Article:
The classic investing strategy you can't afford to ignore

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Value investing has been the poor cousin of growth investing for half a decade, but don't count it out just yet. Warren Buffet is still alive and kicking, and so is his investing style.

Value investing is all about finding bargains. Like most markets, the stockmarket prices stocks based on supply and demand. But this price may be below what investment experts work out to be a 'fair price.

The idea is that the stock is then bought on the cheap, and eventually the market will realise it's actually worth more than it is and recalibrate the price upwards, thereby returning a profit for the said value investor.

difference between growth and value investing warren buffett

Growth investing, on the other hand, is all about finding stocks that will grow faster than the rest of the market. The American FAANG (Facebook, Amazon, Apple, Netflix and Alphabet) stocks typify what growth stocks are all about.

Growth investing has had the upper hand on value investing over recent years. The MSCI Australia Growth Index shows an annualised five-year return of 10.52% compared to the MSCI Australia Value Index which shows an annualised five-year return of 8.55%.

This disparity has come amid low growth, cheap money thanks to low rates, lots of it thanks to central bank quantitative easing, and low inflation.

These kinds of conditions favour companies that borrow a lot of capital and reinvest it an eye to future earnings growth, namely big tech stocks.

"Pre-COVID, investors looking for growth were pushed into tech stocks and growth end of the market, and the low interest rates allowed them to pay whatever they liked," says director of portfolio management at Perennial Value Management Stephen Bruce.

But eventually, conditions change, and this could work in the favour of value investing.

"You're seeing a paradigm shift. You've had low growth, low rates, but now you see broader growth, rising rates and rising inflation."

Generally speaking, improving economic conditions are a good thing for all companies, even growth companies.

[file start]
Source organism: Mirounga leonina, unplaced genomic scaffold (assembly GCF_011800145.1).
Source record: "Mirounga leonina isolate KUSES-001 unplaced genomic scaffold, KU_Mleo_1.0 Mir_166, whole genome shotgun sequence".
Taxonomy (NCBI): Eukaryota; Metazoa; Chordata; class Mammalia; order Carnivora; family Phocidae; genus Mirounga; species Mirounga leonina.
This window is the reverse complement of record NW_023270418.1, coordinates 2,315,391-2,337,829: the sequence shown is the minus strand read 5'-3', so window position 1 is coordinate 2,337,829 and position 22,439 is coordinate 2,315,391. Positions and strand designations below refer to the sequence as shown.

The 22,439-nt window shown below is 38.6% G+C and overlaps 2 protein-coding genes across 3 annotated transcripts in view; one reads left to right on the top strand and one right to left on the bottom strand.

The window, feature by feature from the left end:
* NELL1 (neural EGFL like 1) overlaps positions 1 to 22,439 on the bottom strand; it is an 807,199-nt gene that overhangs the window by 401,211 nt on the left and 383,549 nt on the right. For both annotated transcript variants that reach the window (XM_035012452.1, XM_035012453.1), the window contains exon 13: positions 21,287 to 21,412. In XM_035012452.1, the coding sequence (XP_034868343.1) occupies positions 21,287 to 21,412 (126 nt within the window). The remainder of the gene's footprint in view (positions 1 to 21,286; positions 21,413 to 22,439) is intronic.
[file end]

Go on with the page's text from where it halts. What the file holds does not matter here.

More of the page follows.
"As people look around and see there are other opportunities available, you get a grinding down of this valuation premium high growth companies have enjoyed."

One common misconception is that stocks with low price-to-earnings (P/E) ratios offer value, while high P/E ratios represent growth stocks.

"Simply buying the cheapest stocks isn't the way forward."

Indeed, you can have cheap stocks that are still overpriced, and expensive stocks that are still good value. So what assets and sectors stand to benefit from a rotation to value?

Among the sectors Bruce expects will benefit from an inflationary period of broad-based growth include commodities and consumer-facing cyclical stocks.

"Financials should also continue to perform well with steepening yield curves, and dividends will be bouncing back."

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David Thornton is a journalist at Money magazine and is one of the hosts of the Friends With Money podcast. He previously worked at Your Money, covering market news as producer of Trading Day Live. Before that, he covered business and finance news at The Constant Investor. David holds a Masters of International Relations from the University of Melbourne.
Comments
Paul Dawson
April 23, 2021 12.23pm

Hi why dont you do a segment on owner or small investors useing small industrial factories .

Including the A.T.O 15 year exemption for small busness regarding the above subject. Regards paul